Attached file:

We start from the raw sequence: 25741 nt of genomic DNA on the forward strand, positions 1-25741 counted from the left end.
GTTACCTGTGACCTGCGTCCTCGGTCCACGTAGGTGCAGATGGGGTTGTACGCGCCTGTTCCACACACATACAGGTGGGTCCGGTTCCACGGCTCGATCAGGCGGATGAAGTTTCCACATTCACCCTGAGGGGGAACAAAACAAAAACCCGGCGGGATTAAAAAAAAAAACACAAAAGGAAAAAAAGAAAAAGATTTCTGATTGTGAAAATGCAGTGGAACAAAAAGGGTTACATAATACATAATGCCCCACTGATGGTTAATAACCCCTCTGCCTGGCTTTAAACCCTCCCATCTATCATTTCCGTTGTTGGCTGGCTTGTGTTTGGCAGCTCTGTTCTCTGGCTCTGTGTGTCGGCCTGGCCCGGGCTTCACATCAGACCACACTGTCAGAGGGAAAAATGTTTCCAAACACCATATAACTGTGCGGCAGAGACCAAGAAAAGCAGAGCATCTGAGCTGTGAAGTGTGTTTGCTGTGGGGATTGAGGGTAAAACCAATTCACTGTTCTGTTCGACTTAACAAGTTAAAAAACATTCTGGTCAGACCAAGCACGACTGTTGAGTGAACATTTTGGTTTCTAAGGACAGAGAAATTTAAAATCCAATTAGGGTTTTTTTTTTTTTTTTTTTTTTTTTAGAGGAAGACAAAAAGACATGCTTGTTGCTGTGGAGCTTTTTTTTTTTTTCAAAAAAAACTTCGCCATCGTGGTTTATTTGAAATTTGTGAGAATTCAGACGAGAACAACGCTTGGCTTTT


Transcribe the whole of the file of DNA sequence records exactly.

We start from the raw sequence: 25741 nt of genomic DNA on the forward strand, positions 1-25741 counted from the left end.
GTTACCTGTGACCTGCGTCCTCGGTCCACGTAGGTGCAGATGGGGTTGTACGCGCCTGTTCCACACACATACAGGTGGGTCCGGTTCCACGGCTCGATCAGGCGGATGAAGTTTCCACATTCACCCTGAGGGGGAACAAAACAAAAACCCGGCGGGATTAAAAAAAAAAACACAAAAGGAAAAAAAGAAAAAGATTTCTGATTGTGAAAATGCAGTGGAACAAAAAGGGTTACATAATACATAATGCCCCACTGATGGTTAATAACCCCTCTGCCTGGCTTTAAACCCTCCCATCTATCATTTCCGTTGTTGGCTGGCTTGTGTTTGGCAGCTCTGTTCTCTGGCTCTGTGTGTCGGCCTGGCCCGGGCTTCACATCAGACCACACTGTCAGAGGGAAAAATGTTTCCAAACACCATATAACTGTGCGGCAGAGACCAAGAAAAGCAGAGCATCTGAGCTGTGAAGTGTGTTTGCTGTGGGGATTGAGGGTAAAACCAATTCACTGTTCTGTTCGACTTAACAAGTTAAAAAACATTCTGGTCAGACCAAGCACGACTGTTGAGTGAACATTTTGGTTTCTAAGGACAGAGAAATTTAAAATCCAATTAGGGTTTTTTTTTTTTTTTTTTTTTTTTTAGAGGAAGACAAAAAGACATGCTTGTTGCTGTGGAGCTTTTTTTTTTTTTCAAAAAAAACTTCGCCATCGTGGTTTATTTGAAATTTGTGAGAATTCAGACGAGAACAACGCTTGGCTTTT